BAGGAGE WE BRING TO WORK
Wherever you go, there you are. Translation: you can change the scenery, change the address, change the situation, change the name, change whatever but you will always shlep your essential self along. There’s just no running away from who you are…that complicated synthesis of your life experiences and your basic nature. I don’t mean to get all new age or psychological with you but I just couldn’t let this go. Too many client conversations have landed here.
If you think that you tuck away all your insecurities, self doubts, self importance or (fill in the blank) issue that grew out of your childhood experiences in ways that no one at work would ever suspect…guess again. If you think you leave your emotional baggage outside the office, neatly compartmentalized for your family or therapist…time to get real.
Which of these stories most closely resembles your own.
Maxine is an EVP at a large corporation. She has a reputation as smart, reliable and is a highly respected member of the executive team. People enjoy working for her because she gives them challenging projects and invests in their development. Less experienced women beat a path to her door to gain her insights about succeeding as a woman in a male dominated culture. Maxine is generous with her time and always simple with her wisdom. “Be the smartest person in the room without grandstanding.”
In a 360 feedback report Maxine got very high scores with one exception. Raters commented repeatedly that she bent over backwards to be liked and this sometimes undercut her effectiveness. “Maxine routinely pulls me aside after staff meetings to ask me how she did. She’s not asking for constructive feedback. She’s asking for a pat on the back. This feels really awkward.” “If someone disagrees with Maxine she doesn’t necessarily stick to her guns. It seems to depend on how concerned she is about losing face.” “Maxine spends too much time prefacing tough decisions. She can’t seem to just spit it out.”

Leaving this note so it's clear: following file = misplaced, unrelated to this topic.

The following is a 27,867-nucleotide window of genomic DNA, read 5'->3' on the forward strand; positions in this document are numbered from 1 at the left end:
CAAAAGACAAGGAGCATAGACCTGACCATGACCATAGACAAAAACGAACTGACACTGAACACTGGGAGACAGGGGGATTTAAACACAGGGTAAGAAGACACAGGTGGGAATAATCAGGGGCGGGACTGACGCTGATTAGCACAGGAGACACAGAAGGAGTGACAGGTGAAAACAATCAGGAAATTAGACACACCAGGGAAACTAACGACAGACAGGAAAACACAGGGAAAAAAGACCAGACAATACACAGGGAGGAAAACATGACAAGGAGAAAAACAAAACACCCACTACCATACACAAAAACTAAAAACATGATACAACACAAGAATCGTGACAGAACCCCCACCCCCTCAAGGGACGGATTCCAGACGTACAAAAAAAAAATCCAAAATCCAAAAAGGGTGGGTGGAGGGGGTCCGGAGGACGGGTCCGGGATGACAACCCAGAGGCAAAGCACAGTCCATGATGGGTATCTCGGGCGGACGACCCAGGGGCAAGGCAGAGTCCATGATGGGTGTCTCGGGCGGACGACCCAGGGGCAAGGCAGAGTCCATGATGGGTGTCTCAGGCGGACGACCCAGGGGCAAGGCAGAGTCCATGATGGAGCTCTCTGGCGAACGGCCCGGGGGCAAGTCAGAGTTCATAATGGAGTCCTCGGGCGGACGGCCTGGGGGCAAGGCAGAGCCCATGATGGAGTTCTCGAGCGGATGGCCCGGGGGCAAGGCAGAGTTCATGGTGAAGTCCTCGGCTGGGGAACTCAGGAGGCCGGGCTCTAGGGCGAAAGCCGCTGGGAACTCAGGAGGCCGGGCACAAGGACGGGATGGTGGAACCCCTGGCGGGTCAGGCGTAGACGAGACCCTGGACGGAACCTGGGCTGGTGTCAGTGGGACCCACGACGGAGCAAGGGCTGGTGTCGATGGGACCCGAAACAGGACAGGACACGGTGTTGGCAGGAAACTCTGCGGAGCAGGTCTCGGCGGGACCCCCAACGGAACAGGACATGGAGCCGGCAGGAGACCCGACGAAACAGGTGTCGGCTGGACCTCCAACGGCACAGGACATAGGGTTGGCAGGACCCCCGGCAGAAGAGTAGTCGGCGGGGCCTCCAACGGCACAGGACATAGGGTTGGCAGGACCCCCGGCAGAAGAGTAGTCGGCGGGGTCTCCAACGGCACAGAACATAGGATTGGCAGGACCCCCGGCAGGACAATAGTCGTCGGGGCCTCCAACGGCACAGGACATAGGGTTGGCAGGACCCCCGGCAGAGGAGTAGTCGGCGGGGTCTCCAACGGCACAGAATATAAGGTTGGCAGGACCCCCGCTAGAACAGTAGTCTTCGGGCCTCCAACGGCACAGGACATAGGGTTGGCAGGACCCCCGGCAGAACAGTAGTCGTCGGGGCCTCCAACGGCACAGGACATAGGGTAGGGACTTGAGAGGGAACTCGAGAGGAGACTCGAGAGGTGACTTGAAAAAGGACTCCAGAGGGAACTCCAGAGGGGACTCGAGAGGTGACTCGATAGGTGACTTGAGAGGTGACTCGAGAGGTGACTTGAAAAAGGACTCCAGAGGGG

By the time I was having a conversation with Maxine about her apparent need to be liked she looked at me, turned her palms up with a shoulder shrug and declared, “That’s just who I am. Always have been.” Although we spent very little time discussing her childhood and leftover issues that created for her, we did get very clear about one thing. As an executive (not to mention a grown up!) she needed to get over this. In time she was able to grow beyond her childhood fears and being liked over being respected dropped off. Sure, every now and then something would push her buttons but mostly she had turned the corner.
When Daniel attends a meeting participants cringe. They know that three minutes into the conversation Daniel will pull out his soapbox to impart his deep insights and regale the crowd with a boring personal story. The people in the room wish that Daniel would just cut to the chase and declare, “I am the most experienced and brilliant one in the room and don’t you ever forget it” so they could move on to the real matter at hand. No amount of feedback from his boss or 360 assessments or hallway joking has calmed the beast. Although respected for his knowledge, Daniel is the leader everyone tries to work around. The saddest part is that Daniel operates under the illusion that he is revered.